A group of scientists have predicted that climate change will cause up to three times more serious flight turbulence by 2050.
The research group from the University of Reading used supercomputer simulations of the atmosphere to project how much turbulence there would be during journeys.
Popular flight paths will be the worst affected, with turbulence over the North Atlantic potentially going up 180%, over Europe 160% and North America 110%.
They looked at clear-air turbulence (CAT), which is virtually undetectable by aircraft sensors and invisible save a few clouds. While it doesn’t threaten to down planes, it is the biggest cause of in-flight injuries to passengers and cabin crew.
CAT happens when jet streams moving at different speeds and directions come into contact with each other and a plane is caught up in between. It can cause anything from mild shaking to severe turbulence, where passengers are put under forces stronger than gravity.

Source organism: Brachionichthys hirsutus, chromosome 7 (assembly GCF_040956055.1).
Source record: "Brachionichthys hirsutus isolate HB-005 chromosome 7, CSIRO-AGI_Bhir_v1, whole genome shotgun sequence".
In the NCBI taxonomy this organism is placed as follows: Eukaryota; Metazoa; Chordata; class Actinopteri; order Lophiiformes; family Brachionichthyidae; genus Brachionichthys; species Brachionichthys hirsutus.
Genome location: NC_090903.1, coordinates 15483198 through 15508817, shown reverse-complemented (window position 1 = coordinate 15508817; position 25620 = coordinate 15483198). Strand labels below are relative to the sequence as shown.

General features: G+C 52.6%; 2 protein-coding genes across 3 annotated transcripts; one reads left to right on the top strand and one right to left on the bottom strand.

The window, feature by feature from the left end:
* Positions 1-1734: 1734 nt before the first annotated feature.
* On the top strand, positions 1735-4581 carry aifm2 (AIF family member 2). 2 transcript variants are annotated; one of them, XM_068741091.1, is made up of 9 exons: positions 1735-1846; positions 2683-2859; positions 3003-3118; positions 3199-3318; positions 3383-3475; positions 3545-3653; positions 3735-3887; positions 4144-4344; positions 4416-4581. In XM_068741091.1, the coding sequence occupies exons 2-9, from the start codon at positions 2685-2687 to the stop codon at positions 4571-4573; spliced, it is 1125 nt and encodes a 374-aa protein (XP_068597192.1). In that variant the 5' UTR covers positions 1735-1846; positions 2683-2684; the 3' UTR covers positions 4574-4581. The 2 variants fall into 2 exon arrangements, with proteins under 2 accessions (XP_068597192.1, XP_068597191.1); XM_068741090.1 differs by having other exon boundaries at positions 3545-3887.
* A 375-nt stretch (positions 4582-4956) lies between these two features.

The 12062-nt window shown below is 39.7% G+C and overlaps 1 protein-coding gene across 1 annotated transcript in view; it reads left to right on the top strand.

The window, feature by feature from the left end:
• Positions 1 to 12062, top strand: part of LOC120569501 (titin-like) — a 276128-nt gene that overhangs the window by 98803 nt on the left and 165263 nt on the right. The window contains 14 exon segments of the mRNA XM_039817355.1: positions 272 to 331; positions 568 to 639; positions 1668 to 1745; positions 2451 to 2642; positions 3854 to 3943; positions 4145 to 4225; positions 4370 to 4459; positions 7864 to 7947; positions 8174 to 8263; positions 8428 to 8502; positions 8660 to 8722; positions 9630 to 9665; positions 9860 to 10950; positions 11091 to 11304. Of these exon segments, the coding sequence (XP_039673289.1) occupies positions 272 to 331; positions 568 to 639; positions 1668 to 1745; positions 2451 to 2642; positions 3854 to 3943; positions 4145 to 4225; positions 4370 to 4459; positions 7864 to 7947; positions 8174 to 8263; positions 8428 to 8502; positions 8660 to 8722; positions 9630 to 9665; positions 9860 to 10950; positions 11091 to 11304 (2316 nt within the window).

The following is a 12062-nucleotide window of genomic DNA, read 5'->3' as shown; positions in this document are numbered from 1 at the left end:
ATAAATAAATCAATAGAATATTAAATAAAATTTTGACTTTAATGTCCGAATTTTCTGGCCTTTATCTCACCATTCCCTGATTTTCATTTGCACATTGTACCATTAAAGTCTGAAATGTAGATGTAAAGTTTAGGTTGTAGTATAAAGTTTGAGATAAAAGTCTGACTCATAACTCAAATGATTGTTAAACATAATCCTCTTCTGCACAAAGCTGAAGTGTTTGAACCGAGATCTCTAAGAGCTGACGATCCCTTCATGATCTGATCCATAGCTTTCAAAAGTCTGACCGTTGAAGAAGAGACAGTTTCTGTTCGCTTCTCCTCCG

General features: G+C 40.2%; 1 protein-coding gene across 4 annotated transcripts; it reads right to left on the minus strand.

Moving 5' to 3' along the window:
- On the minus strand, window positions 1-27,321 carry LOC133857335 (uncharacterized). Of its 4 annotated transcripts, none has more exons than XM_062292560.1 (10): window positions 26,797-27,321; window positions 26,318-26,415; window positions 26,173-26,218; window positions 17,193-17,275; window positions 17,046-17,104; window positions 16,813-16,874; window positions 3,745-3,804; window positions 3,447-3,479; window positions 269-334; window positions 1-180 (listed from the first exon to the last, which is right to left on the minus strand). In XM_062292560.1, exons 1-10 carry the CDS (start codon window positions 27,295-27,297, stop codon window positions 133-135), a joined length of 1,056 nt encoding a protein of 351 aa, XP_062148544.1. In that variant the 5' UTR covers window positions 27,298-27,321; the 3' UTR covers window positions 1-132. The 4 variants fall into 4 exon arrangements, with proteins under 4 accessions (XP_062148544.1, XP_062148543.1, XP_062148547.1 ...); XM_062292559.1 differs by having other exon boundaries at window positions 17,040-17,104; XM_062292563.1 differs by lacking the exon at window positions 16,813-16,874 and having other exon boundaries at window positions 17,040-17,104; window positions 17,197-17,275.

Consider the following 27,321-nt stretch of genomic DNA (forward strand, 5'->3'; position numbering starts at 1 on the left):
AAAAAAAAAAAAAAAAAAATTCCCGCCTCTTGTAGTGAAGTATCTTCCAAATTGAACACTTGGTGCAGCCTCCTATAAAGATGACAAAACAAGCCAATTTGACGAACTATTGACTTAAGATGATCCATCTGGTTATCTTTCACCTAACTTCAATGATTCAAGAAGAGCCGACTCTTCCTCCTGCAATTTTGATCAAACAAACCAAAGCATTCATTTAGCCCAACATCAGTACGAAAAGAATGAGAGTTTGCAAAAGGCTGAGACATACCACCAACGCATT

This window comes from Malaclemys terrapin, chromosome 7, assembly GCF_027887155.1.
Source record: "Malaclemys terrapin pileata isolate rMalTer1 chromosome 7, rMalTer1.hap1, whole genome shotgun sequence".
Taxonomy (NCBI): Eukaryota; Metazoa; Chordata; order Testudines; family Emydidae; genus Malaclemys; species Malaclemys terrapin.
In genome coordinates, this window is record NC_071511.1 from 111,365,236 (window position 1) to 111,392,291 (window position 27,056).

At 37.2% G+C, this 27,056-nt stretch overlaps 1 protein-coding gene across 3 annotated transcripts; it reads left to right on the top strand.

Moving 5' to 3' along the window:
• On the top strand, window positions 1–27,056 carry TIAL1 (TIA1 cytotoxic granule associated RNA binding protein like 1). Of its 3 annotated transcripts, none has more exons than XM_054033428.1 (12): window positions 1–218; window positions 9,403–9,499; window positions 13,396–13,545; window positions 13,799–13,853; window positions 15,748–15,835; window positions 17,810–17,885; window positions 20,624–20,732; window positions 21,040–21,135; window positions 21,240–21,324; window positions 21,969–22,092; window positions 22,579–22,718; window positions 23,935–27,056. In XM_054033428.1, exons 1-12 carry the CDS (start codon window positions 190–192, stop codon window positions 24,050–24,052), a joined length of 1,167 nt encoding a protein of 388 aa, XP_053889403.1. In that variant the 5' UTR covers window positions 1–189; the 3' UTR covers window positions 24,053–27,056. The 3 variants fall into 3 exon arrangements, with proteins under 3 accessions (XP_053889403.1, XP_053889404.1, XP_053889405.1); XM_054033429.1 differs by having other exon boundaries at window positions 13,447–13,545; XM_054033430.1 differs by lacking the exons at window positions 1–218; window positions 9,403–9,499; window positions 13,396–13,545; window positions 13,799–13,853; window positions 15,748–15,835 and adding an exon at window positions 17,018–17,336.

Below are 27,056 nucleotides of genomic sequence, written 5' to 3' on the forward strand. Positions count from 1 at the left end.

Professor Paul Williams, the paper’s lead researcher, said: “This problem is only going to worsen as the climate continues to change.
“Our study highlights the need to develop improved turbulence forecasts, which could reduce the risk of injuries to passengers and lower the cost of turbulence to airlines.”
Williams found another unpleasant effect of climate change in a previous study – flying will become more expensive.
For transatlantic flights this is because flights will be slower due to changes in the temperature-controlled jet stream pilots use to nip across the ocean.
The scientists’ full letter, published in the journal Geophysical Research Letters, can be read here.